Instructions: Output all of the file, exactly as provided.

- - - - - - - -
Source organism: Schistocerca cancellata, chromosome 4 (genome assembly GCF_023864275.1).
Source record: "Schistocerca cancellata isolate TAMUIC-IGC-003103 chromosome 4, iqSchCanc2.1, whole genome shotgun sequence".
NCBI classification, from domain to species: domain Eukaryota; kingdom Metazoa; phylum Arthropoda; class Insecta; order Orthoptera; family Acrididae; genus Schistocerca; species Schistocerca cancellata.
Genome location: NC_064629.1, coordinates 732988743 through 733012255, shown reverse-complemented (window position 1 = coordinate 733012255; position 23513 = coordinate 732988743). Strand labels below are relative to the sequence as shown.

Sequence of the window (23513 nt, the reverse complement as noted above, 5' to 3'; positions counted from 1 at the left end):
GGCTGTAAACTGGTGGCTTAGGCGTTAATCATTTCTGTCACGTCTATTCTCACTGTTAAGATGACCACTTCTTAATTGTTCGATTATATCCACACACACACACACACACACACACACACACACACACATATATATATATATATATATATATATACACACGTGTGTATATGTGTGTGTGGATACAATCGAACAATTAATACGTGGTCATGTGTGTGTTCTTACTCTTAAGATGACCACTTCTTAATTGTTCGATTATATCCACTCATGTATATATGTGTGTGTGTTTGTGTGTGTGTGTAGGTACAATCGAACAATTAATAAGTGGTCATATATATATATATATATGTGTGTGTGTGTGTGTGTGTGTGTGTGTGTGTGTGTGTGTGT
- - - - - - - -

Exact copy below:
Source organism: Schistocerca cancellata, chromosome 4 (genome assembly GCF_023864275.1).
Source record: "Schistocerca cancellata isolate TAMUIC-IGC-003103 chromosome 4, iqSchCanc2.1, whole genome shotgun sequence".
NCBI classification, from domain to species: domain Eukaryota; kingdom Metazoa; phylum Arthropoda; class Insecta; order Orthoptera; family Acrididae; genus Schistocerca; species Schistocerca cancellata.
Genome location: NC_064629.1, coordinates 732988743 through 733012255, shown reverse-complemented (window position 1 = coordinate 733012255; position 23513 = coordinate 732988743). Strand labels below are relative to the sequence as shown.

Sequence of the window (23513 nt, the reverse complement as noted above, 5' to 3'; positions counted from 1 at the left end):
GGCTGTAAACTGGTGGCTTAGGCGTTAATCATTTCTGTCACGTCTATTCTCACTGTTAAGATGACCACTTCTTAATTGTTCGATTATATCCACACACACACACACACACACACACACACACACACACATATATATATATATATATATATATATACACACGTGTGTATATGTGTGTGTGGATACAATCGAACAATTAATACGTGGTCATGTGTGTGTTCTTACTCTTAAGATGACCACTTCTTAATTGTTCGATTATATCCACTCATGTATATATGTGTGTGTGTTTGTGTGTGTGTGTAGGTACAATCGAACAATTAATAAGTGGTCATATATATATATATATATGTGTGTGTGTGTGTGTGTGTGTGTGTGTGTGTGTGTGTGTGT